Monday, June 30, 2008

Sworn Virgins

In rural Albania, the ancient custom of women becoming what are known as "sworn virgins" is slowly dying out due to the progression of feminism in that country and the expansion of women's rights. In the past,women in these areas were not seen as equal human beings. They were simple commodities to be used as bargaining chips and procreation vehicles. The only way a woman could inherit property, or preserve any sense of autonomy, was to become a man.

The process is not surgical -- in these mountains there is little knowledge that sex-change surgery is even possible. Rather, sworn virgins cut their hair and wear baggy men's clothes and take up manly livelihoods as shepherds or truck drivers or even political leaders. And those around them -- despite knowing the sworn virgins are women -- treat them as men.
Currently there are 30 to 40 known sworn virgins in northern Albania along with a handful in surrounding areas. They range in age from 88 to about 28 and they enjoy all of the same freedoms as the men of their villages including the ability to hold positions of authority.

One virgin that Dones interviews in the documentary, Shkurtan Hasanpapaj, once served as the local secretary of the Communist Party, the top office in her region. She was in charge of all the men, and though they knew the reality of her anatomy, her authority was unquestioned.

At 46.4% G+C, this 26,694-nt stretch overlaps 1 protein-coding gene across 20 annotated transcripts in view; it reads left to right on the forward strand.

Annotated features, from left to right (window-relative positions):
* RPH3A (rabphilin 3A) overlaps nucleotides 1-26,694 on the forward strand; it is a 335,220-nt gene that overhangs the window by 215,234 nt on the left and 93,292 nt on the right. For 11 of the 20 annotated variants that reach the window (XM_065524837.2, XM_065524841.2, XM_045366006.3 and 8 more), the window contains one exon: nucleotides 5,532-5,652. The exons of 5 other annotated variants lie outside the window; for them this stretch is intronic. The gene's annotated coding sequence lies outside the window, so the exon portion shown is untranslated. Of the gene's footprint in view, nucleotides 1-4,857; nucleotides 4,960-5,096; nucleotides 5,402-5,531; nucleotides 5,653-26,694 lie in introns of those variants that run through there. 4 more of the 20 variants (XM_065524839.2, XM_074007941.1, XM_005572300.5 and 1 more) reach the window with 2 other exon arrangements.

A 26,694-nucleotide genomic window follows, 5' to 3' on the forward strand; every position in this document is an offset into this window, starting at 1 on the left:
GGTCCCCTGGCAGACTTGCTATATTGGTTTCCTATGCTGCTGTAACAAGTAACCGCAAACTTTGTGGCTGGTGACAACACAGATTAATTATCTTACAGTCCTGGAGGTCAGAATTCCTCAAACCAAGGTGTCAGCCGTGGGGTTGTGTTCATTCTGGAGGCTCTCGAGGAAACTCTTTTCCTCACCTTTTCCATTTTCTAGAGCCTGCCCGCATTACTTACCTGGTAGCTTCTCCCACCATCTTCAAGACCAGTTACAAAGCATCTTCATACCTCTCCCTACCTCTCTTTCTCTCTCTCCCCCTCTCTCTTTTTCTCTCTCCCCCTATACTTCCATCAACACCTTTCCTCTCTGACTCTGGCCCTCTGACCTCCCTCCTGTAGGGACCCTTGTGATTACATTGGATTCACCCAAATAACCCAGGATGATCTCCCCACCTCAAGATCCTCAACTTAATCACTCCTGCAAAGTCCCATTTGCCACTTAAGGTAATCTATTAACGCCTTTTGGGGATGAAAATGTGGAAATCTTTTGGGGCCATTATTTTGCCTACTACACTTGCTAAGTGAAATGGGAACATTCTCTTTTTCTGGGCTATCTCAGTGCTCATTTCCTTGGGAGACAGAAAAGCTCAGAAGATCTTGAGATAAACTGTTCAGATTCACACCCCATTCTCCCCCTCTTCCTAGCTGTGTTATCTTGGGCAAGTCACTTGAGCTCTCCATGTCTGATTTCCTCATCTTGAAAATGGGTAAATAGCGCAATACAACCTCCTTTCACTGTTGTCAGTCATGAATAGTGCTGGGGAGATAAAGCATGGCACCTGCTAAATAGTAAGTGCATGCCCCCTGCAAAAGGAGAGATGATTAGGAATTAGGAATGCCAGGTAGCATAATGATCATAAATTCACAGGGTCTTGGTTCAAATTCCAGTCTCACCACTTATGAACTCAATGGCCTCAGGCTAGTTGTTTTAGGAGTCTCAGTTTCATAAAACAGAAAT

Asked if she would have felt restricted in a marriage, the virgin Ivanaj responds, "Absolutely! More like squashed than restricted. . . . Even when there's love and harmony, only men have the right to decide. I want total equity or nothing."

It is terrible that for so many years women in northern Albania had to choose between their freedom and who they were. However, it is also remarkable that in a culture ruled for hundreds of years by a set of laws that includes the mandate "a woman is a sack made to endure" there existed any method for women to be allowed the same freedoms as men. In addition, the idea that gender is that fluid is progressive by even modern standards. (Though it is important to note that no such oath existed for men.)

The contribution these "virgins" have made to the expansion of women's rights cannot be overlooked. Joshua Zumbrun of the Washington Post states, "The existence of sworn virgins reveals a cultural belief, however inchoate, that a biological woman can do all the work of a man." Beyond the effect of their mere presence in the male sphere, sworn virgins also were known to intervene as much as possible whenever they perceived that a woman was being mistreated. These sorts of interventions would not have been possible without their new status as men. Without this institution, women's rights in Albania may have been even slower in coming.

"I asked the young girls of the region what they think of the sworn virgins," Dones says. "They said they respect them, but they would never follow their path. Not now."

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